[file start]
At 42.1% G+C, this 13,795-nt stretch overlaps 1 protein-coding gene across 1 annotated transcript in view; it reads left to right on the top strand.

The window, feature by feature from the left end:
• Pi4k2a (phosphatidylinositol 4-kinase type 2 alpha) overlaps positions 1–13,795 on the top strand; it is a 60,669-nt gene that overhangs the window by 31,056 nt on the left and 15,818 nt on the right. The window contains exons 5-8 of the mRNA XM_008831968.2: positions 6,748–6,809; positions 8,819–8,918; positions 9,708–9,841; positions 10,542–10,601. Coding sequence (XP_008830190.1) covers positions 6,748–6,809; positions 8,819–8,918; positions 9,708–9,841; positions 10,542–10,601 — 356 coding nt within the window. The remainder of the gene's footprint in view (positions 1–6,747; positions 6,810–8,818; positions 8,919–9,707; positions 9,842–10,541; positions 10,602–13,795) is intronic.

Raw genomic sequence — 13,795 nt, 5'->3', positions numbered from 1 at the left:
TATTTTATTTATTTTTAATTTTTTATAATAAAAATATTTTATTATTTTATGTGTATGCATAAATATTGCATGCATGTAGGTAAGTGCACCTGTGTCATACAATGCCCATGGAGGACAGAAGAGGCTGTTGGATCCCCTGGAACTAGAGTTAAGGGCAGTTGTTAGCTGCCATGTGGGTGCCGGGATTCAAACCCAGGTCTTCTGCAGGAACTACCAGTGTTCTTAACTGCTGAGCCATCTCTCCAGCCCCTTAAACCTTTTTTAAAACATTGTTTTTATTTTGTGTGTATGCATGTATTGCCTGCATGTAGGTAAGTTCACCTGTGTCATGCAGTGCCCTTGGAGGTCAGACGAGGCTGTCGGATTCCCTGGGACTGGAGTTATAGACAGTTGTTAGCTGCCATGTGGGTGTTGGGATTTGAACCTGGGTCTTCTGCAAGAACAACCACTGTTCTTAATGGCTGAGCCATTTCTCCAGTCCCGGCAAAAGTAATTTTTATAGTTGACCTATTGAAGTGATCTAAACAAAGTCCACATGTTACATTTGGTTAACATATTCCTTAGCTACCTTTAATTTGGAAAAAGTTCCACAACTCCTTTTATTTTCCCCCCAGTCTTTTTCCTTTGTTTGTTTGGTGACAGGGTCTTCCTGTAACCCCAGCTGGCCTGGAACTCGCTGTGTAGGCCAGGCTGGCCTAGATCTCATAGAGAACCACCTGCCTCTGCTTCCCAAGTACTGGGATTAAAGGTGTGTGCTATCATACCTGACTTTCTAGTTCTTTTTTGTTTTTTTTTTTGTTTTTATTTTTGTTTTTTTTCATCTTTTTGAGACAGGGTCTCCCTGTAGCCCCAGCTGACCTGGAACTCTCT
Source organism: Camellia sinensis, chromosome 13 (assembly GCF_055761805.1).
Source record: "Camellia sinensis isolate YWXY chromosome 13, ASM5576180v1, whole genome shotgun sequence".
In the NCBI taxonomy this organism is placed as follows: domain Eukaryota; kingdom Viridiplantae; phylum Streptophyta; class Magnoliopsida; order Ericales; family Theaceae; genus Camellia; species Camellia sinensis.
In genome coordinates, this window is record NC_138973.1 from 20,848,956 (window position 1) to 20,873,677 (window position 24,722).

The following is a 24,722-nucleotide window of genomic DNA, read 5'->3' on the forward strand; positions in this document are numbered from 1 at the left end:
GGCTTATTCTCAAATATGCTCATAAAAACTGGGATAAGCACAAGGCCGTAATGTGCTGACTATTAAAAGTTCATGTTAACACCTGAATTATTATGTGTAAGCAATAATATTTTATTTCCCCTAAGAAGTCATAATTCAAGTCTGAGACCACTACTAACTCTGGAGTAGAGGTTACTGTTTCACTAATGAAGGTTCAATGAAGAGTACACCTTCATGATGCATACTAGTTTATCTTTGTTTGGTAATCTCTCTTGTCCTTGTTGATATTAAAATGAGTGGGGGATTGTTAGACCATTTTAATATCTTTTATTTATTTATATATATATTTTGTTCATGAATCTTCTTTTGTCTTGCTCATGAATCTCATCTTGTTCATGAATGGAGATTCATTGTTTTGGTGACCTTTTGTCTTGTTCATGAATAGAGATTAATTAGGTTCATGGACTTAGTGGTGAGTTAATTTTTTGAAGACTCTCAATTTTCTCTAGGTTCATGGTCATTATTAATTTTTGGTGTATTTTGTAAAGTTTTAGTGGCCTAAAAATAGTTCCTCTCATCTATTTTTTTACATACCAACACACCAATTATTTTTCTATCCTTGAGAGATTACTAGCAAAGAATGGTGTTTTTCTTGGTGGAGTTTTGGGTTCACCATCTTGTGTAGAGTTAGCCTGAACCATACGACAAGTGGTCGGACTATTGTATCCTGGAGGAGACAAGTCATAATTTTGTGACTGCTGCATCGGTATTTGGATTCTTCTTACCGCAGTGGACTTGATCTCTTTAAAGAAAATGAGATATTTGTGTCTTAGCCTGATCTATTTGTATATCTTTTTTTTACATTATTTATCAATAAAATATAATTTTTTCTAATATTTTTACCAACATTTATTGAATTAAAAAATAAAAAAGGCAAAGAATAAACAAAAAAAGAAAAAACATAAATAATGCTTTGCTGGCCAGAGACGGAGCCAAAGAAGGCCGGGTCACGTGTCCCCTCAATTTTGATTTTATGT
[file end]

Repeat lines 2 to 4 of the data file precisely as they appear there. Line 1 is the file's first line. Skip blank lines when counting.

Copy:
The window, feature by feature from the left end:
• Pi4k2a (phosphatidylinositol 4-kinase type 2 alpha) overlaps positions 1–13,795 on the top strand; it is a 60,669-nt gene that overhangs the window by 31,056 nt on the left and 15,818 nt on the right. The window contains exons 5-8 of the mRNA XM_008831968.2: positions 6,748–6,809; positions 8,819–8,918; positions 9,708–9,841; positions 10,542–10,601. Coding sequence (XP_008830190.1) covers positions 6,748–6,809; positions 8,819–8,918; positions 9,708–9,841; positions 10,542–10,601 — 356 coding nt within the window. The remainder of the gene's footprint in view (positions 1–6,747; positions 6,810–8,818; positions 8,919–9,707; positions 9,842–10,541; positions 10,602–13,795) is intronic.

Raw genomic sequence — 13,795 nt, 5'->3', positions numbered from 1 at the left: